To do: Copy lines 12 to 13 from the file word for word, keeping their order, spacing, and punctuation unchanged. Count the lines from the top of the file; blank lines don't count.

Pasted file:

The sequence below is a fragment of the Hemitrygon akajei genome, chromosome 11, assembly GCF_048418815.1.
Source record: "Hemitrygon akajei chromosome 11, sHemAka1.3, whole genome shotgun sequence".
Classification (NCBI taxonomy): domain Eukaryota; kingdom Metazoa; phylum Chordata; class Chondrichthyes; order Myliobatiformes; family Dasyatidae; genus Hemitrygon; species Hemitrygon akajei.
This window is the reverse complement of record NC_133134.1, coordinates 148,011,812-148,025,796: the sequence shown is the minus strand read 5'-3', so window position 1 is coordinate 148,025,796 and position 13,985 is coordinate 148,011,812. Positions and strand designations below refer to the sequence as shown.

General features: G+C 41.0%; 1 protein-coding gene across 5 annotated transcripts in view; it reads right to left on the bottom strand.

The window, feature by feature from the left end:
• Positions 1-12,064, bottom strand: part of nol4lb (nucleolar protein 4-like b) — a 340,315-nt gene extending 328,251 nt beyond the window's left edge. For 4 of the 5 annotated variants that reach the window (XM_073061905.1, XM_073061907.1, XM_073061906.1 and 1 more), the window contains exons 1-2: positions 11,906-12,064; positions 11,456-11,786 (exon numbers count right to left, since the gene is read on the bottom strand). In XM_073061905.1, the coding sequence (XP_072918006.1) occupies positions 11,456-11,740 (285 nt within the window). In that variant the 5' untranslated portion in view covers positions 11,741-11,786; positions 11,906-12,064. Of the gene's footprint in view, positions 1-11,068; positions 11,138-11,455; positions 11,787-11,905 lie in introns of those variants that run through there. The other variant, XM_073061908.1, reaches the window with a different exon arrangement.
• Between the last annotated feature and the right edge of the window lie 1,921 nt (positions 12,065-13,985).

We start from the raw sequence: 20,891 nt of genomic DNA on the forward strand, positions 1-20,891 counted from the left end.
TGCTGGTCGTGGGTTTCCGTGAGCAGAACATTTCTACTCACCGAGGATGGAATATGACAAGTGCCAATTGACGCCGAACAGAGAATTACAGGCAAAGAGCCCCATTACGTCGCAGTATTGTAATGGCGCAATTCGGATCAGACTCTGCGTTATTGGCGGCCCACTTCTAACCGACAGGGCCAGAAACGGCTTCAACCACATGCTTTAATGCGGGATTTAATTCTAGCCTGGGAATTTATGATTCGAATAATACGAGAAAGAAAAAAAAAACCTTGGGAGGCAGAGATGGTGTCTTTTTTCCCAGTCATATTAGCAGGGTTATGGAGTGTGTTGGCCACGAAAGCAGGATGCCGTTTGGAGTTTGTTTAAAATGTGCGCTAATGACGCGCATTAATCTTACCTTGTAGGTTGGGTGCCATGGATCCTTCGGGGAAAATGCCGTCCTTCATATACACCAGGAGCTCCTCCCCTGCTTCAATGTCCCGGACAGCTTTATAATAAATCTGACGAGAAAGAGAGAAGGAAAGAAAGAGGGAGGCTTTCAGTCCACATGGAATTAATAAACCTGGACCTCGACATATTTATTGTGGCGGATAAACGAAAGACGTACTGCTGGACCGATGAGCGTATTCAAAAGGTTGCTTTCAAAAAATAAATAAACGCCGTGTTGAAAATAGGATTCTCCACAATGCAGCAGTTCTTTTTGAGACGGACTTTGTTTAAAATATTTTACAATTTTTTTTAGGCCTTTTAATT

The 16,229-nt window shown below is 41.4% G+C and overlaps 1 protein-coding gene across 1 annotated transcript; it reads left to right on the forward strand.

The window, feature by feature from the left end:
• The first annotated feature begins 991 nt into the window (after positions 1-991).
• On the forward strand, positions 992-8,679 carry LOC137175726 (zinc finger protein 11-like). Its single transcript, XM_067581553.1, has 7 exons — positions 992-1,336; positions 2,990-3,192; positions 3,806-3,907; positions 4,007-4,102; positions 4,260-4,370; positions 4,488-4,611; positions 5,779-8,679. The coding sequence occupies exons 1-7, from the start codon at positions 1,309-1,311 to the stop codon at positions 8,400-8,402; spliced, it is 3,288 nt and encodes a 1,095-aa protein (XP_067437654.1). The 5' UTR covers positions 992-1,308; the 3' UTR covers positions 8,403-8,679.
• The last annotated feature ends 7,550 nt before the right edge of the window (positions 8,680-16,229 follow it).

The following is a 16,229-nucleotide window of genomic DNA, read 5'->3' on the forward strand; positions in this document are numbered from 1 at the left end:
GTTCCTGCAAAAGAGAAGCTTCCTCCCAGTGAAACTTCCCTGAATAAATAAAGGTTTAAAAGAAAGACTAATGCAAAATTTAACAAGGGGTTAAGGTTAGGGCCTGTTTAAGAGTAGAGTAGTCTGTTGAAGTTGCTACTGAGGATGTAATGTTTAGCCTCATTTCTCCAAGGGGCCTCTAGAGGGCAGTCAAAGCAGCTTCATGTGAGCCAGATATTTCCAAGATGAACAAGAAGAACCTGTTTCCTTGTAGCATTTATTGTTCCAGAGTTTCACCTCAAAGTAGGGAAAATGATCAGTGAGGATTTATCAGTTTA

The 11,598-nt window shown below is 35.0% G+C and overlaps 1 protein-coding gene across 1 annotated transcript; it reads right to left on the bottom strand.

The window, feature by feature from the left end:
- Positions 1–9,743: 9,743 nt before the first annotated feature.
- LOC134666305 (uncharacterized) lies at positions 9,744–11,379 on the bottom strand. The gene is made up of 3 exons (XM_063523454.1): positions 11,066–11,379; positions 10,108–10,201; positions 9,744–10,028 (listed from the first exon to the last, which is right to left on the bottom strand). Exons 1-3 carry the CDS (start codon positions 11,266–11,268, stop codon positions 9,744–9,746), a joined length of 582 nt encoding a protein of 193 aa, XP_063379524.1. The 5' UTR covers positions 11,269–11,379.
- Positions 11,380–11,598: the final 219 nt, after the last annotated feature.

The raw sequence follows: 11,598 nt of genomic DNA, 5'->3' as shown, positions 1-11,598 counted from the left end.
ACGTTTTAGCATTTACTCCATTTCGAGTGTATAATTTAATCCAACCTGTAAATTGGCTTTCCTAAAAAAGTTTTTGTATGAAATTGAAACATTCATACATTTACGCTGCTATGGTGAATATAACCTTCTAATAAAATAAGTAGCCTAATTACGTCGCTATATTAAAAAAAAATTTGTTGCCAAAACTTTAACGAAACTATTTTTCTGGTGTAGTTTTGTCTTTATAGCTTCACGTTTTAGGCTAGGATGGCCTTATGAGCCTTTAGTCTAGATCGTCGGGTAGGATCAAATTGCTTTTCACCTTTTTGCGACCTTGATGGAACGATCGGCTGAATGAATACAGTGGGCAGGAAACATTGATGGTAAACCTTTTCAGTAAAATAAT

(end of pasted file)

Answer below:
The window, feature by feature from the left end:
• The first annotated feature begins 991 nt into the window (after positions 1-991).